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Black Cilice > A Corpse, a Temple > Reviews > ImpureSoul
Black Cilice - A Corpse, a Temple

A Shroud of Distortion - 86%

ImpureSoul, April 13th, 2014

I wasn't sure what to make of Black Cilice’s A Corpse, a Temple—or any of their albums for that matter—for a long time. They’re a black metal band raw enough to embarrass just about any other band that attempts the same tone. Despite operating on sheer relentlessness, their lo-fi recorded-in-the-forest-during-satanic-blood-ritual production contains a floor-shaking low end while the high end assaults you almost from inside your skull. The opening blizzard of notes in the first track, Gate of Sulphur, rips into the listener, creating a claustrophobic atmosphere that perfectly captures the misanthropic beginnings of the black metal genre. I would almost describe Back Cilice’s sound as experimental noise, except for the fact that the razor-esque guitars are quite discernible and there is indeed a sense of progression in the tracks underneath the churning and swirling flow. Musically, ignoring the production and elements of noise and avant-garde, I’d have to compare the style of riffing here to early Burzum or Mayhem, except faster (think of the riffs in Funeral Fog).

The ferocity is what caught my attention, but the vocals are what glued me. I've heard the whole echo-howls countless times before, but most of the time it comes off as silly (I always pictured little kids screaming “wooooooooooo” while dressed up as Halloween ghosts), but here the vocals are so bizarre that I almost thought they were some sort of synth effect from the first listen. In the context of the music, it almost sounds like wind raging through a forest, siren wails and bellows coming from all directions. This style builds A Corpse, a Temple into something totally unique and haunted. Being that the voice is the only aspect of the music that isn't totally destructive in sound (as compared to the sand-paper guitars and pounding drums), I would cite them as an unexpected and bizarre source of beauty in the music, adding a surreal dimension to the whirling snowstorm of churning riffs and completely complementing the intense atmosphere.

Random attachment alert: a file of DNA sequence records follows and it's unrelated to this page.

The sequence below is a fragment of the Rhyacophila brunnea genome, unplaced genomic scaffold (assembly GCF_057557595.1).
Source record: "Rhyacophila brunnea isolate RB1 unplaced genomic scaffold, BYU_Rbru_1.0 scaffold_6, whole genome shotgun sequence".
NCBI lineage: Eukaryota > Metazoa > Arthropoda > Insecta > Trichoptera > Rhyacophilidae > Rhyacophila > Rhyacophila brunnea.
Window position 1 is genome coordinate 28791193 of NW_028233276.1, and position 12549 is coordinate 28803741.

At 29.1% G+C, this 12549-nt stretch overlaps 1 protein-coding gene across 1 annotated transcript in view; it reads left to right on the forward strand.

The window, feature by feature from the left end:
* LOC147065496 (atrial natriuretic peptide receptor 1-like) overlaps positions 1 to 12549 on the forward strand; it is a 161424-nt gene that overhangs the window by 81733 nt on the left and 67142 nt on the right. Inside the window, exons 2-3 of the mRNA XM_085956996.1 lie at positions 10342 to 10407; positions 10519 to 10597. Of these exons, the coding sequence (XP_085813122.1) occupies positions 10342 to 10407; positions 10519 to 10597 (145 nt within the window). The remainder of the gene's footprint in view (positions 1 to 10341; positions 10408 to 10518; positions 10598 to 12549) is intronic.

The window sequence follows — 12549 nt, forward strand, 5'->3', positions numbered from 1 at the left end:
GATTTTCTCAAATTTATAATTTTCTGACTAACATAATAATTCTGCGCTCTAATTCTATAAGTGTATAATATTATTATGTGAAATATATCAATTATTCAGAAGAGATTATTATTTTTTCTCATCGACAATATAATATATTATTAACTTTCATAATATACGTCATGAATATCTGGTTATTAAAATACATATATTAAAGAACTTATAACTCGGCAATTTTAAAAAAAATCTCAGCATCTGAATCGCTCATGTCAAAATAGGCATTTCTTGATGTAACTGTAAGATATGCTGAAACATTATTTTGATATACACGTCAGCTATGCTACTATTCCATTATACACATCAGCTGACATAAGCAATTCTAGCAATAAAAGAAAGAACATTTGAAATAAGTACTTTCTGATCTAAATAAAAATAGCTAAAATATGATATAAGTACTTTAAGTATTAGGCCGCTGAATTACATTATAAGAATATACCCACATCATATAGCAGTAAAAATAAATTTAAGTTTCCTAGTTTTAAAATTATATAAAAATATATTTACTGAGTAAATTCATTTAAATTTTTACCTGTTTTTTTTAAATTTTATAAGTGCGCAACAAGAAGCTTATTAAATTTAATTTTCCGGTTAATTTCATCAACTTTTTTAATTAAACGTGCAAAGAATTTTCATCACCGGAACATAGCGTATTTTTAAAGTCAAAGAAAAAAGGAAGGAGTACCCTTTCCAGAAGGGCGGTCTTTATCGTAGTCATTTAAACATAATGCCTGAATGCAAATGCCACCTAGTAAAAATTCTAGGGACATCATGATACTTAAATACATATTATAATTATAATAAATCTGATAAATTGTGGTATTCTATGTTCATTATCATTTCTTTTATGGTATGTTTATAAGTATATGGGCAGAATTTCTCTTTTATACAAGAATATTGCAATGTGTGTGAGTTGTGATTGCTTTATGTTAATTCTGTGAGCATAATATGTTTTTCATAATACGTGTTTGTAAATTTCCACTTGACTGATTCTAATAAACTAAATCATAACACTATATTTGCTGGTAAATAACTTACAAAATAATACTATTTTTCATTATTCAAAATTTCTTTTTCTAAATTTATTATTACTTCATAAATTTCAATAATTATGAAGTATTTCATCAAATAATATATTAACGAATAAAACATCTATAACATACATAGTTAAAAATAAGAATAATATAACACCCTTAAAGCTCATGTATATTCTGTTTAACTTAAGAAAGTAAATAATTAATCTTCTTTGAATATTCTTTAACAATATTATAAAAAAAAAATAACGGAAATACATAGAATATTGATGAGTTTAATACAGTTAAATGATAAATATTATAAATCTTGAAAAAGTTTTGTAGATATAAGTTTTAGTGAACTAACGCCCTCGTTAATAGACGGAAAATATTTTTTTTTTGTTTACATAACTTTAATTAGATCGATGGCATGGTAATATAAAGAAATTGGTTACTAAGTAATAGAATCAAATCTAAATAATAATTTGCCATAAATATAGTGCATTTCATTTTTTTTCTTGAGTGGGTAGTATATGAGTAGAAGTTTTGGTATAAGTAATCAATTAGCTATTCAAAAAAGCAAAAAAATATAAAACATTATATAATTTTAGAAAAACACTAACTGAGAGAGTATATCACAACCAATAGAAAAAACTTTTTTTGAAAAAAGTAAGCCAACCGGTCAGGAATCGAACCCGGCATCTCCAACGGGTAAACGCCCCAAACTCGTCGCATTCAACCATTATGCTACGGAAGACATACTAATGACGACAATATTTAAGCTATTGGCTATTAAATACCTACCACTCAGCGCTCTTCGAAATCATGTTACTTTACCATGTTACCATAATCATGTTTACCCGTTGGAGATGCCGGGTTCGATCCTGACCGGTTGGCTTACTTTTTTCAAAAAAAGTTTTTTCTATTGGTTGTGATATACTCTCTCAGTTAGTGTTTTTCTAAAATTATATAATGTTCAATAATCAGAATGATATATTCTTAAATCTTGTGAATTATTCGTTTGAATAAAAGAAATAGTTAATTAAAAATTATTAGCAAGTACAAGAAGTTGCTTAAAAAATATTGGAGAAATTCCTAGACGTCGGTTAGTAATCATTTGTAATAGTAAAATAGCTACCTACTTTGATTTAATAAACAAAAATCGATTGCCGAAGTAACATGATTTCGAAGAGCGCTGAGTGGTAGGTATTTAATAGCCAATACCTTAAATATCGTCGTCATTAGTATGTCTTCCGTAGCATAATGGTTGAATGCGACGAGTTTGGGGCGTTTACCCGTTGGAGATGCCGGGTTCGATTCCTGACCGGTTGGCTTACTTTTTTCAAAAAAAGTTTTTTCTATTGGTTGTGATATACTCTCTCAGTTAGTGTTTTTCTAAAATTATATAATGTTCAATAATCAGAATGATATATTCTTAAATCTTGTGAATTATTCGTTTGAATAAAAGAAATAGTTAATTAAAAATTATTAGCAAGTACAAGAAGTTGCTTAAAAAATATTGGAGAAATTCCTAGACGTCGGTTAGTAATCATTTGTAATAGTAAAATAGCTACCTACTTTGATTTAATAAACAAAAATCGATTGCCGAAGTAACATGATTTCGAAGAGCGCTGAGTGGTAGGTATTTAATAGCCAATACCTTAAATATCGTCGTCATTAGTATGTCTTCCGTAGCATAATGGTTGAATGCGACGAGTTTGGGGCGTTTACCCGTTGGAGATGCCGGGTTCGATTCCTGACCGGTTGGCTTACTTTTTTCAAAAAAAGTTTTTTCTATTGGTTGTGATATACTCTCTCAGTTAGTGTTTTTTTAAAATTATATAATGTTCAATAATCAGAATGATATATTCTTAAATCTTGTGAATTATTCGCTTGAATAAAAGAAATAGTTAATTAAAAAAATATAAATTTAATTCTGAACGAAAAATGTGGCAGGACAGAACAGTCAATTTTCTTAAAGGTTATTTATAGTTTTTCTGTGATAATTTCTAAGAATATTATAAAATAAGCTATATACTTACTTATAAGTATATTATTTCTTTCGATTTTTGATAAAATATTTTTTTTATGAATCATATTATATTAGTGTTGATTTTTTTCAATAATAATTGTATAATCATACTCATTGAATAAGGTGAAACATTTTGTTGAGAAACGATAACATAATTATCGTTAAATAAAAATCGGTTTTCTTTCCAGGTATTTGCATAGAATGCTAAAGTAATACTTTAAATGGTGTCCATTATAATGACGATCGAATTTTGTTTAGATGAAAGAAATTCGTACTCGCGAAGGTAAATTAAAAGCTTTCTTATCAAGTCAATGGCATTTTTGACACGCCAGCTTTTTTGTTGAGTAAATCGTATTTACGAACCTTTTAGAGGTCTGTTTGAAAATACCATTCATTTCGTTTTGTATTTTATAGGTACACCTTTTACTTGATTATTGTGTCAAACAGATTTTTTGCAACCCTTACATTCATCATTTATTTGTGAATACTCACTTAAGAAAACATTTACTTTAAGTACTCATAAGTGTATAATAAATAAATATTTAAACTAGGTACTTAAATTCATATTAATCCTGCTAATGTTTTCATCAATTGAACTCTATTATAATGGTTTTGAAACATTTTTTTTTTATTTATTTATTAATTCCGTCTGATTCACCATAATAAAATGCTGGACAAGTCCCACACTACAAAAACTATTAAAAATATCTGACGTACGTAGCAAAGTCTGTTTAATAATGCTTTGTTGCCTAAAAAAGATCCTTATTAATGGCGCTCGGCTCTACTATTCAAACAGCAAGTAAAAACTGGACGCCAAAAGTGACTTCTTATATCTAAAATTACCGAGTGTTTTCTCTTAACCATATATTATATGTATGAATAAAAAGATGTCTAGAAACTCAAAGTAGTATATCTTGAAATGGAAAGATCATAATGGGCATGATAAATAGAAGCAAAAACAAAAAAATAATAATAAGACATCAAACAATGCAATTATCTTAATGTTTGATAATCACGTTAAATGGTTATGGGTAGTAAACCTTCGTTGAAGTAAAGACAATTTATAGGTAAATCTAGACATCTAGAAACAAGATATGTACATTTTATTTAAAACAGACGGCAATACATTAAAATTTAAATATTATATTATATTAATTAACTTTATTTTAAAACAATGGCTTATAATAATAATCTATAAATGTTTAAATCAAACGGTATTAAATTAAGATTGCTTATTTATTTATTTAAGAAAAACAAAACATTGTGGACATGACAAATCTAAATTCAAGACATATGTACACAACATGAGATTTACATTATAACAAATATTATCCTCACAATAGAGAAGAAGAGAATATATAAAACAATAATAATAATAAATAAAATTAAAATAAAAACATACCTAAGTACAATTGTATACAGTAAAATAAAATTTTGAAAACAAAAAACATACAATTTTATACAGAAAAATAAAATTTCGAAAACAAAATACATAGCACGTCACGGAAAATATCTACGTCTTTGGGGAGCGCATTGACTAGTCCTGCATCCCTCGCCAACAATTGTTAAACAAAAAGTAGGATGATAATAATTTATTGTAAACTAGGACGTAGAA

Most importantly, Black Cilice is able to execute all of this sheer lo-fi worship without letting themselves fall victim to parody. The riffs are not lost, nor are they repetitive for the sole purpose of creating a backdrop of hiss that the black metal freaks crave. There are some excellent, memorable riffs hidden in every track, some of them whispering under the static, others flying out of the distortion shroud (like the opener for Gate of Sulphur). The pace is not monotonous by any means either—Among Dead Rats opens with slower, more open-spaced riffs that allow the vocals to come to the forefront and handle the initial weight of the song alone before breaking out into one of the best riffs on the album. Resurrection of Dead Curses makes good use of drum pattern shifts to alter the flow of the music, often reverting to ritualistic beats. The stop-start breaks in Night’s Veil really serve as emphasis marks on the power dynamic of the music, demonstrating that this band is not as one-note as the dime-a-dozen bands that crowd the “raw” scene.

A Corpse, a Temple is not easy to digest by any means, though it certainly is worth listening to if you’re any kind of fan of black metal, even if your first instinct is to throw off your headphones the minute the music cuts into you. Black Cilice works best in smaller doses during the right type of mood, but they are an incredibly effective black metal band if given a proper listen. They seem to be aware of this fact, since this album (their longest release to date) only clocks in at 33 minutes, which for me works perfectly, despite a bit of a lag during the track Blood to Murder. It’s about exactly the kind of music you’d want to hear from an enigma mystery band out of Portugal. Repeat listens are encouraged.

Recommended tracks: Resurrection of Dead Curses, Among Dead Rats.

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